UK to deploy military to prevent migrant Channel crossings

The Royal Navy has been deployed as recently as January 2019 in an attempt to reduce the number of refugees and migrants arriving to the UK via the English Channel. (Reuters)
Updated 10 August 2020

UK to deploy military to prevent migrant Channel crossings

  • French parliamentarian called the plans a “political measure” that would not help the situation.
  • Roughly 4,000 people have made the dangerous trip from France to the UK so far this year.

LONDON: The UK has announced it will use the military to prevent migrants entering the country from France via the English Channel, but the plans have drawn criticism from French politicians and rights groups in the UK.

More than 4,000 people have successfully made the crossing so far this year, and many of those have done so in small and overburdened boats.

Responding to the escalating number of people attempting the journey, the Home Office officially requested last week that the Ministry of Defence (MoD) assist the Border Force in its duties.

Home Secretary Priti Patel said her department was “working to make this route unviable” and announced on Sunday the appointment of a former Royal Marine to manage the government’s response to the crossings.

In response to Patel’s request, the MoD announced on Monday that it would send a Royal Air Force plane with spotters on board to assist the Border Force in its operations in the English Channel.

But the issue has caused tension between the UK and France.

The French National Assembly member for Calais, Pierre-Henri Dumont, slammed the decision to use the military to prevent crossings as a useless “political measure.”

He said: “What is the British navy going to do if it sees a small boat? Is it going to shoot the boat? Is it going to enter French waters? It’s a political measure to show some kind of muscle but technically speaking it won’t change anything.”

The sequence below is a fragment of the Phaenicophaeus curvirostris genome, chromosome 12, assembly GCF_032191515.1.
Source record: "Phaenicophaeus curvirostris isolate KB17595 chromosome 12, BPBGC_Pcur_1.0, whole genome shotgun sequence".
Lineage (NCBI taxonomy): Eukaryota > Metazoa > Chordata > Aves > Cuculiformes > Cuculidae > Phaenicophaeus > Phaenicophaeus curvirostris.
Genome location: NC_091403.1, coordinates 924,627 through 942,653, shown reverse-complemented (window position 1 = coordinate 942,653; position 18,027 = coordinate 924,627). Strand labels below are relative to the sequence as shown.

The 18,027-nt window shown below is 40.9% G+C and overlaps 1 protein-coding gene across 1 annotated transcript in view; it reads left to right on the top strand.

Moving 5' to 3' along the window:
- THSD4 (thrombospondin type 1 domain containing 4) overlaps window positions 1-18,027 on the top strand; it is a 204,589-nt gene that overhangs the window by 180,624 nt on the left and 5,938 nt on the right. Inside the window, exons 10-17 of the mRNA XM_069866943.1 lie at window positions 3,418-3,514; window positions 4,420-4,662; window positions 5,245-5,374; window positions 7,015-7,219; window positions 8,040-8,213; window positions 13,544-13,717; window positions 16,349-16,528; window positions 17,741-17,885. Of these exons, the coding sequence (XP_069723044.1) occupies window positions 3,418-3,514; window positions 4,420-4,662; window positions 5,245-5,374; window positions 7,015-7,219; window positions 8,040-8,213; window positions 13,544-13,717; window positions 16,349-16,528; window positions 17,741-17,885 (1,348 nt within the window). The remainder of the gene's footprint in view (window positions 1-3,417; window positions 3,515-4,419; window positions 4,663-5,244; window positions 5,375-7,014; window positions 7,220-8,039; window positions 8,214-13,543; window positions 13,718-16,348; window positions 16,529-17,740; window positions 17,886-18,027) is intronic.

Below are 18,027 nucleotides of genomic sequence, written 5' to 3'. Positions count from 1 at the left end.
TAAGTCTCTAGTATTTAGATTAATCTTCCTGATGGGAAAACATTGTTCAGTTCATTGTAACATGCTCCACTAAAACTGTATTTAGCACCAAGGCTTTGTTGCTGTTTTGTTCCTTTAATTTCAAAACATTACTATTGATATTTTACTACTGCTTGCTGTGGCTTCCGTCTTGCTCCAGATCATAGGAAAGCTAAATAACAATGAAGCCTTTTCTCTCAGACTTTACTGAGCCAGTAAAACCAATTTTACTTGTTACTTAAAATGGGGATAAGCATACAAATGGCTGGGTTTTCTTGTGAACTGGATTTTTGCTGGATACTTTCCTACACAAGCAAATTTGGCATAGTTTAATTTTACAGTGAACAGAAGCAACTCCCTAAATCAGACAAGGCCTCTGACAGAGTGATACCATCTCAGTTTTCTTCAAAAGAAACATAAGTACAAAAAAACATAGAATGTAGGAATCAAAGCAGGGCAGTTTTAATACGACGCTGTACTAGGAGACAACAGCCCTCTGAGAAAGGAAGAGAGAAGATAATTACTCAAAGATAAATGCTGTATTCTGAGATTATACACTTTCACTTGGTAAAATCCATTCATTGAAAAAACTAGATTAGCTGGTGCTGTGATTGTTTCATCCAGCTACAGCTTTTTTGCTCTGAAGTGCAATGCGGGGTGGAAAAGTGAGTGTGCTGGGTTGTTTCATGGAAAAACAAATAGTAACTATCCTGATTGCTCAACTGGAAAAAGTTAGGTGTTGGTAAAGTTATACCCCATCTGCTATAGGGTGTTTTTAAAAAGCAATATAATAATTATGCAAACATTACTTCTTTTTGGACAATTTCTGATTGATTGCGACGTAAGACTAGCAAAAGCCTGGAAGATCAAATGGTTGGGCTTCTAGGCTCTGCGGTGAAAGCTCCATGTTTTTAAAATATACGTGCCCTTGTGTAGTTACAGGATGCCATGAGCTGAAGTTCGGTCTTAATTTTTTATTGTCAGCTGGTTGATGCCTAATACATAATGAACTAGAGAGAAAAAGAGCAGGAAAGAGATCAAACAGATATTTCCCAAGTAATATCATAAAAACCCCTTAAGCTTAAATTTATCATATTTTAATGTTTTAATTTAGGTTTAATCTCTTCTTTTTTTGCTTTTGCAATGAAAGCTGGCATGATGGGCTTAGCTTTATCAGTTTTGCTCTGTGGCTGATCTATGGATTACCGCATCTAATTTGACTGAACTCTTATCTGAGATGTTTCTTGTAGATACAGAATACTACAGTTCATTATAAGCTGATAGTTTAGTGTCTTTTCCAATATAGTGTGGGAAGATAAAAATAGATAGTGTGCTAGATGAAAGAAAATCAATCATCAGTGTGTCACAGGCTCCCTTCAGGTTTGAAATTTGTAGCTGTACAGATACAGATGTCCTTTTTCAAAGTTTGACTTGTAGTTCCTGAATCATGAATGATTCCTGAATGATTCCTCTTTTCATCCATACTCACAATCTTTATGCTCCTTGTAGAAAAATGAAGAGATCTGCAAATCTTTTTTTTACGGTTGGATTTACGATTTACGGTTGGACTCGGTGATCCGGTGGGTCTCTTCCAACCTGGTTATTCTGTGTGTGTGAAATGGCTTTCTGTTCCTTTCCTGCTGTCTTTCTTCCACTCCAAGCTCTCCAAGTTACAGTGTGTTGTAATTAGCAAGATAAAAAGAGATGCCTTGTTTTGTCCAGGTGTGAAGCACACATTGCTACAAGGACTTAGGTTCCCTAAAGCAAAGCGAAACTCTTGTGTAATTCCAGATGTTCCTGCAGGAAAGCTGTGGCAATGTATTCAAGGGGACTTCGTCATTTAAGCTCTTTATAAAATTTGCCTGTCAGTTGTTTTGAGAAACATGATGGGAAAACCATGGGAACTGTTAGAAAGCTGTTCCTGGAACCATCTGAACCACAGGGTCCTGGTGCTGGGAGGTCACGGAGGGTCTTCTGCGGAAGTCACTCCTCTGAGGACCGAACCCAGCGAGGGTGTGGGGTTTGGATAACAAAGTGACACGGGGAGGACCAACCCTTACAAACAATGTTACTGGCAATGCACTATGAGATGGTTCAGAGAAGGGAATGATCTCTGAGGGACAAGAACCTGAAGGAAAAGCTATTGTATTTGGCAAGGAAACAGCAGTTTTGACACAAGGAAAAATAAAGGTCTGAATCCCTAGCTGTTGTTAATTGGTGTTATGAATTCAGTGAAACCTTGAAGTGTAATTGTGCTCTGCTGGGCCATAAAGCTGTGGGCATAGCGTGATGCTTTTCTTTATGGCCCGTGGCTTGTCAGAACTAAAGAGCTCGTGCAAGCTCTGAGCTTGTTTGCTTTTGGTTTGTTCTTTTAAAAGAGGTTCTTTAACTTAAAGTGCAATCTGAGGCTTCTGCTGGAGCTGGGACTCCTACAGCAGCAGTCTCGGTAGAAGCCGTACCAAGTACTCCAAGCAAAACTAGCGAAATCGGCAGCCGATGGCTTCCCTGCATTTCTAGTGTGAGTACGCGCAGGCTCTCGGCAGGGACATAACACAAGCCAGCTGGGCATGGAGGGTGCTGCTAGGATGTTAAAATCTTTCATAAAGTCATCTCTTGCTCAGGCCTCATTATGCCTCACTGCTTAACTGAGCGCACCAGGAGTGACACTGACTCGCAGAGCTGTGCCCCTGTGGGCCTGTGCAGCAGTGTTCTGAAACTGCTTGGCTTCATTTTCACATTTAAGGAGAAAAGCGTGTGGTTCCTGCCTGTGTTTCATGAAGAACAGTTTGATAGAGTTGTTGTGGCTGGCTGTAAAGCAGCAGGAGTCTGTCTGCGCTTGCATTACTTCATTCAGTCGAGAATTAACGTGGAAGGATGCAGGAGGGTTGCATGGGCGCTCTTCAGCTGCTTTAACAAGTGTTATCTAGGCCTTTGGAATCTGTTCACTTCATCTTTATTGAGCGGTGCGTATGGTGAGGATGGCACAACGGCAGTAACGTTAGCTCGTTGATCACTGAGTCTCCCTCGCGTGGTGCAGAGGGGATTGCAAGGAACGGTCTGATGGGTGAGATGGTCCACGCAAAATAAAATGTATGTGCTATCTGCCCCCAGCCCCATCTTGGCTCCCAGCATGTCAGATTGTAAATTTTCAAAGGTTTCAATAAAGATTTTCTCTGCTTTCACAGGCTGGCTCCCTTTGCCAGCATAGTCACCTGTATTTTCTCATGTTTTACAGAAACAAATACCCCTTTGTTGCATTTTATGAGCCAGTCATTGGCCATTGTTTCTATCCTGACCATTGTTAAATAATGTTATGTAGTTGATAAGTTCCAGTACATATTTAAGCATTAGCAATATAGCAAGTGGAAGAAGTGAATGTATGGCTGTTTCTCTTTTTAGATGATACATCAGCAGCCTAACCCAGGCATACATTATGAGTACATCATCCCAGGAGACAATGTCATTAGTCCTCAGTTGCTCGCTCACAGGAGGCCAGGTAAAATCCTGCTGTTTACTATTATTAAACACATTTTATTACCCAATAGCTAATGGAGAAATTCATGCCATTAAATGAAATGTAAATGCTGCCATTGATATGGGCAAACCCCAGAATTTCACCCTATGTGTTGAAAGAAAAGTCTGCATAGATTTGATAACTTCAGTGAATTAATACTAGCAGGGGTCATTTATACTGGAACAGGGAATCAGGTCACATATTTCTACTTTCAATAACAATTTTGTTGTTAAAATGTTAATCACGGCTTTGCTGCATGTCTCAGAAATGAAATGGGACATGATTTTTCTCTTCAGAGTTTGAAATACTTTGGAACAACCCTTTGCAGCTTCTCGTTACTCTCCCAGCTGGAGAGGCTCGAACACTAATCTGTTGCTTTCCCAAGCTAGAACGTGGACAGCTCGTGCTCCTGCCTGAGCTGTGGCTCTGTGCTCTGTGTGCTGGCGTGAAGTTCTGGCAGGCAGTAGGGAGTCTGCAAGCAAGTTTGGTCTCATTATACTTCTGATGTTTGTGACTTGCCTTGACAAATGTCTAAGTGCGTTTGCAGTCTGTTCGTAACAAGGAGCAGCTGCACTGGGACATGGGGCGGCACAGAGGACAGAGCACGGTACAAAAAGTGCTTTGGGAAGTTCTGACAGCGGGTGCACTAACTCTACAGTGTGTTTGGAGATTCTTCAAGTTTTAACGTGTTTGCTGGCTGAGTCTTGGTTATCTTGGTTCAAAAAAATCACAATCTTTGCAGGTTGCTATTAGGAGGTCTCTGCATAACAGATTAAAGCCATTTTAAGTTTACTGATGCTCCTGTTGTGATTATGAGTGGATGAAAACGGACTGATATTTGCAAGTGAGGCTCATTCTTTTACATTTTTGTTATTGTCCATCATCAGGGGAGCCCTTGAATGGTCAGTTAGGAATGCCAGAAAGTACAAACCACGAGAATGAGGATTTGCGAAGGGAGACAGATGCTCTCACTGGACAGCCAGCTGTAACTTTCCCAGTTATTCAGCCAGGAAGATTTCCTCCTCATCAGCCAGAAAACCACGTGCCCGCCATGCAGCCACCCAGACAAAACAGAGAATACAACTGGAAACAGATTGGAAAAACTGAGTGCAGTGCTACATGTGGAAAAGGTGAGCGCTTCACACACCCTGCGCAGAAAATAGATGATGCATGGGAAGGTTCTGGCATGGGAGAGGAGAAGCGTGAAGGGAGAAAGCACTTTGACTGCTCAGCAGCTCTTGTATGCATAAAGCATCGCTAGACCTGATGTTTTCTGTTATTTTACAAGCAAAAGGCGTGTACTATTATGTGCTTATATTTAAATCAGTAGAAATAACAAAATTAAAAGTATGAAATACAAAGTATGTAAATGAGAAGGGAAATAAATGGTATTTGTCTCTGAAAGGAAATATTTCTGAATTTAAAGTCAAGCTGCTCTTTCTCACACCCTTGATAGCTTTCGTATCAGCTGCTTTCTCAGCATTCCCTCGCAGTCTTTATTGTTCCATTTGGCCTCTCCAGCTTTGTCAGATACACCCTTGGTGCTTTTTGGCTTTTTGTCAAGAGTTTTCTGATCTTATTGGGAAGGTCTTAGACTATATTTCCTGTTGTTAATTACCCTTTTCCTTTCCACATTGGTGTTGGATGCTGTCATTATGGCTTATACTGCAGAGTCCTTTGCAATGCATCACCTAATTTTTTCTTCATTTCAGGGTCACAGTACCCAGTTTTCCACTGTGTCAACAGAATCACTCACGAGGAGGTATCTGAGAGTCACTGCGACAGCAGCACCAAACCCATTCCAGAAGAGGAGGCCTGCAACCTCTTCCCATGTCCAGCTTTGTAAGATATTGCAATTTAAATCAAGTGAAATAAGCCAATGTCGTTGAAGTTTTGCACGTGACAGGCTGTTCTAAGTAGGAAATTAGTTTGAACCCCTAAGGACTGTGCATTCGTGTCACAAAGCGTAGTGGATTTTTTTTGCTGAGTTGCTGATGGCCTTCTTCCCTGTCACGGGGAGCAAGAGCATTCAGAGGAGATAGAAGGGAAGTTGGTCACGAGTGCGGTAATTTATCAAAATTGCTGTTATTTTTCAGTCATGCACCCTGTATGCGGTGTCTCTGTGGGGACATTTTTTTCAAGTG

Paris has also requested that London provides £30 million to fund French efforts to prevent migrants from attempting the dangerous crossing from their side.

Patel’s decision to use the military to prevent Channel crossings has also drawn condemnation from human rights groups.

Bella Sankey, a barrister and director of Detention Action said: “The home secretary’s hysterical plea to the navy is as irresponsible as it is ironic. Pushbacks at sea are unlawful and would threaten human lives.

“No civilised country can even consider this, let alone a country with a tradition of offering sanctuary to those fleeing persecution,” she added.

Migration has long been a hot button issue in British politics, and this will not be the first time authorities have used the military to enforce migration policies.

In January 2019, the Royal Navy sent three ships to the Channel to prevent migrant crossings, saying at the time that the deployment would “help prevent migrants from making the dangerous journey.”